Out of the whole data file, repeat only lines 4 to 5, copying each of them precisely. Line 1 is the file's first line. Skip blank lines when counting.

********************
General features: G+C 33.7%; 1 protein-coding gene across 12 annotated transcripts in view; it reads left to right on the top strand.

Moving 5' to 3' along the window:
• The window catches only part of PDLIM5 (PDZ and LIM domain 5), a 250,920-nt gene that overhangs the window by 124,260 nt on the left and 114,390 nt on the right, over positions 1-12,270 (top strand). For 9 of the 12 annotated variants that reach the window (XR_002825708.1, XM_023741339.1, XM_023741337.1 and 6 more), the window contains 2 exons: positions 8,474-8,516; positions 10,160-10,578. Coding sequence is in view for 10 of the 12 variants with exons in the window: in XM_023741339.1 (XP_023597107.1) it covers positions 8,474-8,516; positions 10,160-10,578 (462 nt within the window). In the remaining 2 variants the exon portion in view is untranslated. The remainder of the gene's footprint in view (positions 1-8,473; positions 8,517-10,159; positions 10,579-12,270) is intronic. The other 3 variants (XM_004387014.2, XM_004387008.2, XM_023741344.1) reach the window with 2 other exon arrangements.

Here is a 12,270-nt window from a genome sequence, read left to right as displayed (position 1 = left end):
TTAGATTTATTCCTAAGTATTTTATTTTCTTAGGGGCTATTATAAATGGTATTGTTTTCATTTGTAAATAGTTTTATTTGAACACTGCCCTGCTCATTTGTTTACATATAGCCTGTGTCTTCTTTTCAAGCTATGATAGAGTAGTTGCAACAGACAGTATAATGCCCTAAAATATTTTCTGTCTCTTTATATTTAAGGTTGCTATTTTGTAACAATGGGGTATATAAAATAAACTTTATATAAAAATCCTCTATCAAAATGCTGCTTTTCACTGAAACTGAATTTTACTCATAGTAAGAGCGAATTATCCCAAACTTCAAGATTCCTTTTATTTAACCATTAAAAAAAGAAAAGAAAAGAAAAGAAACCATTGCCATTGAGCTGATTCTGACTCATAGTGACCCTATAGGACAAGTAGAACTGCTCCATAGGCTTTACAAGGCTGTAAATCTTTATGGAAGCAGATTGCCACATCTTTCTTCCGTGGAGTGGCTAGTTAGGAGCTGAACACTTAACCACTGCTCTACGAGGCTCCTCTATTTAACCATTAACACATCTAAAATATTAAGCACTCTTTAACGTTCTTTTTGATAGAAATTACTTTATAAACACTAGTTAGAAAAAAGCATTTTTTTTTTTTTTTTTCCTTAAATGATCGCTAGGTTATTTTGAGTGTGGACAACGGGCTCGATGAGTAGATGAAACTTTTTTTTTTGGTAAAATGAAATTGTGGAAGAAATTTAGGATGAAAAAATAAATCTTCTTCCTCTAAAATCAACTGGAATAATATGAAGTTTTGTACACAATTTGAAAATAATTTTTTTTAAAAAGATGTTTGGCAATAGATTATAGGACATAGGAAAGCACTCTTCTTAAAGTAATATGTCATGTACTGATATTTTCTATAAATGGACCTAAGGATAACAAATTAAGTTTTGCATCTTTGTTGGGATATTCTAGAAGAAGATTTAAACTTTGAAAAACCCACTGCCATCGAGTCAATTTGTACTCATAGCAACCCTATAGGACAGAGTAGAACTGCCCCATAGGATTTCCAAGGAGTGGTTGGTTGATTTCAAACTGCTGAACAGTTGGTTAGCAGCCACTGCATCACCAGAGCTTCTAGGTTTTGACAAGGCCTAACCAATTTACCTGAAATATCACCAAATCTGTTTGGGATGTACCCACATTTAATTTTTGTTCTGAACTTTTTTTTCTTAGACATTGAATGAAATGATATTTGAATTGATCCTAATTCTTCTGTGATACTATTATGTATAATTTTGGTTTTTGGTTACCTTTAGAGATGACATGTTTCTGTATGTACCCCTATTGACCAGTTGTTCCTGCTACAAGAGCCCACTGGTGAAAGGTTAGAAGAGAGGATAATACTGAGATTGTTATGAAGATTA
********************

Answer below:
Here is a 12,270-nt window from a genome sequence, read left to right as displayed (position 1 = left end):
TTAGATTTATTCCTAAGTATTTTATTTTCTTAGGGGCTATTATAAATGGTATTGTTTTCATTTGTAAATAGTTTTATTTGAACACTGCCCTGCTCATTTGTTTACATATAGCCTGTGTCTTCTTTTCAAGCTATGATAGAGTAGTTGCAACAGACAGTATAATGCCCTAAAATATTTTCTGTCTCTTTATATTTAAGGTTGCTATTTTGTAACAATGGGGTATATAAAATAAACTTTATATAAAAATCCTCTATCAAAATGCTGCTTTTCACTGAAACTGAATTTTACTCATAGTAAGAGCGAATTATCCCAAACTTCAAGATTCCTTTTATTTAACCATTAAAAAAAGAAAAGAAAAGAAAAGAAACCATTGCCATTGAGCTGATTCTGACTCATAGTGACCCTATAGGACAAGTAGAACTGCTCCATAGGCTTTACAAGGCTGTAAATCTTTATGGAAGCAGATTGCCACATCTTTCTTCCGTGGAGTGGCTAGTTAGGAGCTGAACACTTAACCACTGCTCTACGAGGCTCCTCTATTTAACCATTAACACATCTAAAATATTAAGCACTCTTTAACGTTCTTTTTGATAGAAATTACTTTATAAACACTAGTTAGAAAAAAGCATTTTTTTTTTTTTTTTTCCTTAAATGATCGCTAGGTTATTTTGAGTGTGGACAACGGGCTCGATGAGTAGATGAAACTTTTTTTTTTGGTAAAATGAAATTGTGGAAGAAATTTAGGATGAAAAAATAAATCTTCTTCCTCTAAAATCAACTGGAATAATATGAAGTTTTGTACACAATTTGAAAATAATTTTTTTTAAAAAGATGTTTGGCAATAGATTATAGGACATAGGAAAGCACTCTTCTTAAAGTAATATGTCATGTACTGATATTTTCTATAAATGGACCTAAGGATAACAAATTAAGTTTTGCATCTTTGTTGGGATATTCTAGAAGAAGATTTAAACTTTGAAAAACCCACTGCCATCGAGTCAATTTGTACTCATAGCAACCCTATAGGACAGAGTAGAACTGCCCCATAGGATTTCCAAGGAGTGGTTGGTTGATTTCAAACTGCTGAACAGTTGGTTAGCAGCCACTGCATCACCAGAGCTTCTAGGTTTTGACAAGGCCTAACCAATTTACCTGAAATATCACCAAATCTGTTTGGGATGTACCCACATTTAATTTTTGTTCTGAACTTTTTTTTCTTAGACATTGAATGAAATGATATTTGAATTGATCCTAATTCTTCTGTGATACTATTATGTATAATTTTGGTTTTTGGTTACCTTTAGAGATGACATGTTTCTGTATGTACCCCTATTGACCAGTTGTTCCTGCTACAAGAGCCCACTGGTGAAAGGTTAGAAGAGAGGATAATACTGAGATTGTTATGAAGATTA